Following the massive cybersecurity breach at the company, the CEO of Equifax is stepping down.
“I have been completely dedicated to making this right.”
Earlier this month, the credit reporting agency disclosed that a hack had endangered the personal information of 143 million US-based users, an incident that has led to a swell of criticism toward the company.
In a statement, the now-former CEO Richard Smith called serving in the job an “honor.” He had worked in the position since 2005.
“The cybersecurity incident has affected millions of consumers, and I have been completely dedicated to making this right,” Smith said in the statement. “At this critical juncture, I believe it is in the best interests of the company to have new leadership to move the company forward.” The company says it has installed an interim CEO, Paulino do Rego Barros, Jr., as it searches for a permanent replacement.
Smith’s departure followed two other executive exits. Earlier this month, Equifax said its chief information officer and chief security officer were also stepping down.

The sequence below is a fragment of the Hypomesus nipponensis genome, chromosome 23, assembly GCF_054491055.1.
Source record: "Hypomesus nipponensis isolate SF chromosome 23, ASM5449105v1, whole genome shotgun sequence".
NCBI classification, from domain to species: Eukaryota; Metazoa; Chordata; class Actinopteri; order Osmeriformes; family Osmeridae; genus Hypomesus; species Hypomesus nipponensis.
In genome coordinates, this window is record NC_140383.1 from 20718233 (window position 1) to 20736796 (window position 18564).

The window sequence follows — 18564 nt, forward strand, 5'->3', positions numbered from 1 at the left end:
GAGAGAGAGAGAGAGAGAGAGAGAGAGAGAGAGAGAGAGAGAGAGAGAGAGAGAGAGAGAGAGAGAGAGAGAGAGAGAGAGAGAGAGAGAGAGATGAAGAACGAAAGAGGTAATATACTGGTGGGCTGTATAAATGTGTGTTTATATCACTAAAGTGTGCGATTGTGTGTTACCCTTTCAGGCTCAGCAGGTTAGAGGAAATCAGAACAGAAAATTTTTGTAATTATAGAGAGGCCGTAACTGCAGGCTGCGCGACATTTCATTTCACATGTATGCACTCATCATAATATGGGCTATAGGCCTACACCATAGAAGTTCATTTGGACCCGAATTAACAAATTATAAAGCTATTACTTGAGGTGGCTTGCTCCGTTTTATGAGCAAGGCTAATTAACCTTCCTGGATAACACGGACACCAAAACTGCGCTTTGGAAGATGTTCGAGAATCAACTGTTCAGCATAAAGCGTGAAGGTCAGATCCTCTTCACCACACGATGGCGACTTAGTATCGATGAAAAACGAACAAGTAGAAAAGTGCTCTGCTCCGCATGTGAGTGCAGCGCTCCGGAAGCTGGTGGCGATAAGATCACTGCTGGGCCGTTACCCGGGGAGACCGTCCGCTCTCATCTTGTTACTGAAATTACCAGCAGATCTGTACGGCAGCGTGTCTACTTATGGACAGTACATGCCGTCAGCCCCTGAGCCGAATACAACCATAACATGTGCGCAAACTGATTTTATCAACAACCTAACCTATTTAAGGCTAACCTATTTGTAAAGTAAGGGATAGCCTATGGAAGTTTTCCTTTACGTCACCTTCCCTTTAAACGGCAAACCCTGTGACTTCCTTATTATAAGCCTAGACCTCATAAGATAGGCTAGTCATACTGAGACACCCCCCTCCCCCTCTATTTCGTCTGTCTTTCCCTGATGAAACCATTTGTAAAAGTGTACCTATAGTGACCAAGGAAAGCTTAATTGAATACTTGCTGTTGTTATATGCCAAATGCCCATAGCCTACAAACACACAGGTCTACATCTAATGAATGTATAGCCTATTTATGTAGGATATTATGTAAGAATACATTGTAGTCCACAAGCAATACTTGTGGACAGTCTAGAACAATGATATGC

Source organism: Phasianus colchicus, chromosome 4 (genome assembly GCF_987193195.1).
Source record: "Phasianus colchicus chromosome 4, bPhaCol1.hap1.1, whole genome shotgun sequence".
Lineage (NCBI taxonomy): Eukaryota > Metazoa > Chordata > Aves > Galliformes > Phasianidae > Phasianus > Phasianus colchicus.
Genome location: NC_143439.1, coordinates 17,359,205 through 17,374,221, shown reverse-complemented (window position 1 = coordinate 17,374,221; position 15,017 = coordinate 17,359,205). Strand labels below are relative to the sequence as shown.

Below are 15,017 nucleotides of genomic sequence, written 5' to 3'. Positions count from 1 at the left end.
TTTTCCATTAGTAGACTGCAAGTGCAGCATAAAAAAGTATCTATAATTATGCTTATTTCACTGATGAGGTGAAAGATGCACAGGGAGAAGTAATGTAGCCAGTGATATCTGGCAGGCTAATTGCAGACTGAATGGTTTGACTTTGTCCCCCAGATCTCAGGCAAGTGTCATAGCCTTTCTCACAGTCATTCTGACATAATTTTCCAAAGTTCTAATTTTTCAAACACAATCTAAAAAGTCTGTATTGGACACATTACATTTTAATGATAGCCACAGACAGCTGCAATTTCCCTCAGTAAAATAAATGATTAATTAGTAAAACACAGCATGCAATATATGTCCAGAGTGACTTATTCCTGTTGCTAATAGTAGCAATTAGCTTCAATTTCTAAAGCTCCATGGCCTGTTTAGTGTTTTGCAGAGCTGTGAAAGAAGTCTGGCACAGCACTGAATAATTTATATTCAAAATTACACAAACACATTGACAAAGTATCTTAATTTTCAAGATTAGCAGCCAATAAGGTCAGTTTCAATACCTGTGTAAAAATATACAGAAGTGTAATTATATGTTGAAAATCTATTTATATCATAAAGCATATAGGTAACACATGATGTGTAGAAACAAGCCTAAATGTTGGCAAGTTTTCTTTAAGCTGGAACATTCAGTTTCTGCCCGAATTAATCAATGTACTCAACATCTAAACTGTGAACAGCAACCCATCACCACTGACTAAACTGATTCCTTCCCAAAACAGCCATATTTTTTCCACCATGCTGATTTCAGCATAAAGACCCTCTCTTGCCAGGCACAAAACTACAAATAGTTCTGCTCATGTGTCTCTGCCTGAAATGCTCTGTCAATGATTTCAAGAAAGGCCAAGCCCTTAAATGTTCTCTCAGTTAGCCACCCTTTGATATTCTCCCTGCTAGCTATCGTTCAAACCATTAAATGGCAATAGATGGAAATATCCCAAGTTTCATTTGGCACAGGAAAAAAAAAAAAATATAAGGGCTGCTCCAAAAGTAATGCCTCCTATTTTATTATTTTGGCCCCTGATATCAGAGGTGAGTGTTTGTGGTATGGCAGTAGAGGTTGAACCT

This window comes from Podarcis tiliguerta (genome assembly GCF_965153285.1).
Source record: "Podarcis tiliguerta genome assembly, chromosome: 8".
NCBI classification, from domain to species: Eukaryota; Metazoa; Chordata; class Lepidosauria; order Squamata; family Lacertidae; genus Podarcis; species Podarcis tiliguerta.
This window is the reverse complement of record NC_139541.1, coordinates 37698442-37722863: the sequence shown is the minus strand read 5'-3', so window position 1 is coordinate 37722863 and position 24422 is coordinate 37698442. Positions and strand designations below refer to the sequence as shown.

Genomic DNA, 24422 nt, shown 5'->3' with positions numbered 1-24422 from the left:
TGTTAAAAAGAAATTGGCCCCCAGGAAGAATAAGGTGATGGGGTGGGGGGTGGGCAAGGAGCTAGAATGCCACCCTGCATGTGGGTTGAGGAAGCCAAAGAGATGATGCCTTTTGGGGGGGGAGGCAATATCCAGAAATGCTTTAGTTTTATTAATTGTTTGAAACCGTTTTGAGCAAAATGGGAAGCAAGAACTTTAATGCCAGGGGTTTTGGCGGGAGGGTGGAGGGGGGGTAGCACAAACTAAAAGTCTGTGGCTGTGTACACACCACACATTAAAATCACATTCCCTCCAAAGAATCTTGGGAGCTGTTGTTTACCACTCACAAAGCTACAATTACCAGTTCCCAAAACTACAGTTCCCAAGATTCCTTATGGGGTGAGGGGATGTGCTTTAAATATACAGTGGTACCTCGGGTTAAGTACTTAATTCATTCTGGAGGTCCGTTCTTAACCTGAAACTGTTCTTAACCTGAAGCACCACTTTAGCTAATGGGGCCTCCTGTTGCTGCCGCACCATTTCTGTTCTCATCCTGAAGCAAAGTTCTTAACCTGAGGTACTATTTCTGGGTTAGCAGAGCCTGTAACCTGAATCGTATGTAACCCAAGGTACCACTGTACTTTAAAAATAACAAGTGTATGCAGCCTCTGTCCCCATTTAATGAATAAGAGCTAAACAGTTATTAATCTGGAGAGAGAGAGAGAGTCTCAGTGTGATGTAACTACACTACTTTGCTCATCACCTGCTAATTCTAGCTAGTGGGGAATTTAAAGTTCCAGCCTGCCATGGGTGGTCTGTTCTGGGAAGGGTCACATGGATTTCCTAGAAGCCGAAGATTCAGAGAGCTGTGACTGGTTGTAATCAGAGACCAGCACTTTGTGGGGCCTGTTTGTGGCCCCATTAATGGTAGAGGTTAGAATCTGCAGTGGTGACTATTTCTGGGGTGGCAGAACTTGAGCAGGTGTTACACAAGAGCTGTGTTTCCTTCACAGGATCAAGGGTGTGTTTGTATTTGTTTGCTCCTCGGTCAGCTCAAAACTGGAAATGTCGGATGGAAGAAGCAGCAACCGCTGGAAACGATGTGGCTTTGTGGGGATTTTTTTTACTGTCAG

The scale of the data breach — the United States has a total population of about 320 million, and the breached data included Social Security numbers — has resulted in a unique public anger toward the company, and toward credit reporting agencies in general. Since its disclosure of the incident, reports have suggested that the hack may have happened earlier than was publicly known, but the company has also made missteps in the open, including directing hack victims to a phishing site.
Although the flight of executives is a means to show contrition for the incident, the company may still face consequences from regulators: the FTC has confirmed that it is investigating the circumstances of the breach. Next week, Smith is also set to testify in front of the House Energy and Commerce Committee.